For anyone interested, here is the link to the public radio interview I did this morning. The thoughtful and talented Kerri Miller and I talked about poetry, my poetry hut (pictured to the left there), teaching, writing, the making of Firefly Hollow, the inner lives of children (and grownups), what it means to be a lifelong adventurer, the freedom that comes when you stop caring what others think of you in favor of resting with your own intentions, how the death of someone you loved when you were young affects you then and forever, how a book can momentarily take the poverty and pain out of a child’s life, a novel I feared and hated as a teenager but never forgot, the enormous usefulness of waiting instead of acting, Galway Kinnell, teaching at my beloved Metropolitan State University, school bus bullies, and a whole bunch of other things.
Snow in the city is beautiful for about a day, sometimes two days if it’s a blizzard and no plows or cars can get through the streets. The minute the plows go through, that beauty degenerates into muddy ice, brown clumps flung up on curbs, nearly impassable single-file streets where cars take turns one by one. Snow in upstate New York, where I grew up, is beautiful for months (and months and months) on end, because there’s nothing to interfere with it. White and blue and green and pink, all the colors of snow in the shifting light, turn every field and wood into calm. I remember waking up in the middle of the night to the rumble of snowplows sweeping down Route 274, their orange revolving light circling the walls of my room. Someone out there is taking care of us, is what the memory of that sound still feels like to me.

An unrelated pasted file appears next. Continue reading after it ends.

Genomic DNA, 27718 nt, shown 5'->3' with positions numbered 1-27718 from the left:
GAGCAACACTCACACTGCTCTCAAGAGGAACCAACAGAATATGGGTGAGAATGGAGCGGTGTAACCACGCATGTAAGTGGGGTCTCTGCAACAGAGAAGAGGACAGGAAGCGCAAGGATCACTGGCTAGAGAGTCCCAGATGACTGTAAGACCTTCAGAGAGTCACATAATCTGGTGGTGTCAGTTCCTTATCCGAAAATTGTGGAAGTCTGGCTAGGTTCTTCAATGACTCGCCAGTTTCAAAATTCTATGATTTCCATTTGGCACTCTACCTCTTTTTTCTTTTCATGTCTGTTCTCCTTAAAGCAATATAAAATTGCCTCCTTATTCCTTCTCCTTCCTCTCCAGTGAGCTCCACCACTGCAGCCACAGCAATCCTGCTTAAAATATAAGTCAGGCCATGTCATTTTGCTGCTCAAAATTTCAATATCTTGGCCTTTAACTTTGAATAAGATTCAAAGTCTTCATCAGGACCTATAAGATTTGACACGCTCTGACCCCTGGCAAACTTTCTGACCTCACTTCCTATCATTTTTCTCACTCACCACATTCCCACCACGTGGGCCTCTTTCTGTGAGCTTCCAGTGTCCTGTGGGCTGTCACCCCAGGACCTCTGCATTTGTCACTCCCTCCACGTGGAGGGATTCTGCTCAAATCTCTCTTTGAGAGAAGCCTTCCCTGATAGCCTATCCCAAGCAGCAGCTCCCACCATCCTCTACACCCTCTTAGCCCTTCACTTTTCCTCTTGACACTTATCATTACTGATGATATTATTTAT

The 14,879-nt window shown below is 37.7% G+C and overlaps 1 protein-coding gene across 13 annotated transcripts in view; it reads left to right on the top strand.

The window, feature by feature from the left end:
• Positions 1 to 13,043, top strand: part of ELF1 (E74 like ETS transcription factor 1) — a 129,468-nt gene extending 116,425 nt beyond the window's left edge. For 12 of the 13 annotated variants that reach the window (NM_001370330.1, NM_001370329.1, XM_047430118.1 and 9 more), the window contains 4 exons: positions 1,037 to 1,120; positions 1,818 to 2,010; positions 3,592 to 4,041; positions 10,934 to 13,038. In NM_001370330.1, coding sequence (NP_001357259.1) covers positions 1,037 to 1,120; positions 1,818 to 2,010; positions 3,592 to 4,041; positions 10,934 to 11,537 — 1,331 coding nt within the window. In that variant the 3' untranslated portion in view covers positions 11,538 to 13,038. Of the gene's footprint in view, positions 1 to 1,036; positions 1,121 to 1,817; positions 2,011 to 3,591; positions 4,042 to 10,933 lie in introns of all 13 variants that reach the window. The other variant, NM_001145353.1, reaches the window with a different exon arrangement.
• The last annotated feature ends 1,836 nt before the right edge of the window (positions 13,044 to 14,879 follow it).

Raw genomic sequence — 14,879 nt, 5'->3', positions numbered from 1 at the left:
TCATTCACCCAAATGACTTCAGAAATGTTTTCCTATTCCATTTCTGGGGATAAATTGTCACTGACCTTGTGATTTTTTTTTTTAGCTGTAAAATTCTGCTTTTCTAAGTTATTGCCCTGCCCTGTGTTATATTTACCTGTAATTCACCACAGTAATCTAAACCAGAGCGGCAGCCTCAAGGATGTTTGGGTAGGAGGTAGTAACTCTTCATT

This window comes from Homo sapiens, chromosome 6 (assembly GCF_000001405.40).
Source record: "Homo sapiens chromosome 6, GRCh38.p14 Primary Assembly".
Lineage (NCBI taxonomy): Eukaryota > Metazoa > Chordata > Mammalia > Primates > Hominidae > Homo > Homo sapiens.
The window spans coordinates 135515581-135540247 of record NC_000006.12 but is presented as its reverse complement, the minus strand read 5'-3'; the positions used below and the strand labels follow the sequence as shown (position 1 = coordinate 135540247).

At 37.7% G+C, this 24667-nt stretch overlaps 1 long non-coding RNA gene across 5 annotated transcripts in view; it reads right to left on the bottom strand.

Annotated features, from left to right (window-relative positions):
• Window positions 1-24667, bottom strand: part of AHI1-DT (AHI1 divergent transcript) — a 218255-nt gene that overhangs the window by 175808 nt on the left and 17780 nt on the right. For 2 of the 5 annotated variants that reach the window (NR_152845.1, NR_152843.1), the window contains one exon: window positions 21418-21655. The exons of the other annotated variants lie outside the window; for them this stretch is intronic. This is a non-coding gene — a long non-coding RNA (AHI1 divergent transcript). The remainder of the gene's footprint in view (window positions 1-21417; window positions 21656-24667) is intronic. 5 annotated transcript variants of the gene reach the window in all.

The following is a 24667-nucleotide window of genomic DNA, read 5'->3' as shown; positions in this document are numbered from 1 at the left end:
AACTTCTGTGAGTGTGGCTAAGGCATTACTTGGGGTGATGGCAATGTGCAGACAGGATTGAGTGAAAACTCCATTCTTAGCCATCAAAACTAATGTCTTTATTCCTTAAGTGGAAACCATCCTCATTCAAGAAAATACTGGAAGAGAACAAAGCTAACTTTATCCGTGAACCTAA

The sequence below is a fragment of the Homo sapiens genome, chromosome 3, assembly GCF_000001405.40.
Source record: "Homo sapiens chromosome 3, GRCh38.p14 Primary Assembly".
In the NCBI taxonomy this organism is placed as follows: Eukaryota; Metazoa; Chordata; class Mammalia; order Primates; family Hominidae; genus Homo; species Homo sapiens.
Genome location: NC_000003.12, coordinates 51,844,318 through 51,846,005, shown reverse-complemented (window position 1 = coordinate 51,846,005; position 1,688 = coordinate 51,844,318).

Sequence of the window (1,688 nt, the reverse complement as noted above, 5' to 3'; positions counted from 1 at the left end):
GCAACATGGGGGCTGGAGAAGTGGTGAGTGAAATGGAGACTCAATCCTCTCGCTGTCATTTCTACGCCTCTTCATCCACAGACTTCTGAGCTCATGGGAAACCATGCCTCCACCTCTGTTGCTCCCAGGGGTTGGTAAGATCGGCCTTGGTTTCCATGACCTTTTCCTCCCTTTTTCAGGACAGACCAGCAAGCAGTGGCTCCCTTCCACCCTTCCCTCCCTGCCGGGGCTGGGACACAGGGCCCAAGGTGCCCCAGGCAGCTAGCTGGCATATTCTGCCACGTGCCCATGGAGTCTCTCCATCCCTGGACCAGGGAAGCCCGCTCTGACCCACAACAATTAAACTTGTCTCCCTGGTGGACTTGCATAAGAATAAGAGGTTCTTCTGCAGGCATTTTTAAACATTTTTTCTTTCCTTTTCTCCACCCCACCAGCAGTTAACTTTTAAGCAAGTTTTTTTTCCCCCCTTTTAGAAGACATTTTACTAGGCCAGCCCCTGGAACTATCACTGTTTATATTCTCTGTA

The Snow Arrives After Long Silence
– by Nancy Willard
The snow arrives after long silence
from its high home where nothing leaves
tracks or stains or keeps time.
The sky it fell from, pale as oatmeal,
bears up like sheep before shearing.
The cat at my window watches
amazed. So many feathers and no bird!
All day the snow sets its table
with clean linen, putting its house
in order. The hungry deer walk
on the risen loaves of snow.
You can follow the broken hearts
their hooves punch in its crust.
Night after night the big plows rumble
and bale it like dirty laundry
and haul it to the Hudson.
Now I scan the sky for snow,
and the cool cheek it offers me,
and its body, thinned into petals,
and the still caves where it sleeps.
For more information on Nancy Willard, please click here.
My Facebook page.
When I was a kid I used to read ee cummings’ poems not so much for the words but for the way he put them down on the page, all shoved up against each other, parentheses around some, weird punctuation, missing spaces, and the complete lack of upper case letters, down to the way he spelled his own name. Why why why why does he do it that way, I used to wonder. The strangeness and unconventionality was so fascinating. He was a Famous Person so I knew that all these choices must be intentional, but why why why?
If at first I didn’t care about the poems themselves, now I love them. Mr. Cummings is one of my most beloved poets, in fact. A small white used paperback copy of his 50 Poems that I found at a garage sale sits on a shelf in the living room; this poem felt right for today.
in spite of everything
– e.e. cummings
in spite of everything
which breathes and moves, since Doom
(with white longest hands
neatening each crease)
will smooth entirely our minds
– before leaving my room
i turn, and (stooping
through the morning) kiss
this pillow, dear
where our heads lived and were.
For more about ee cummings, please click here.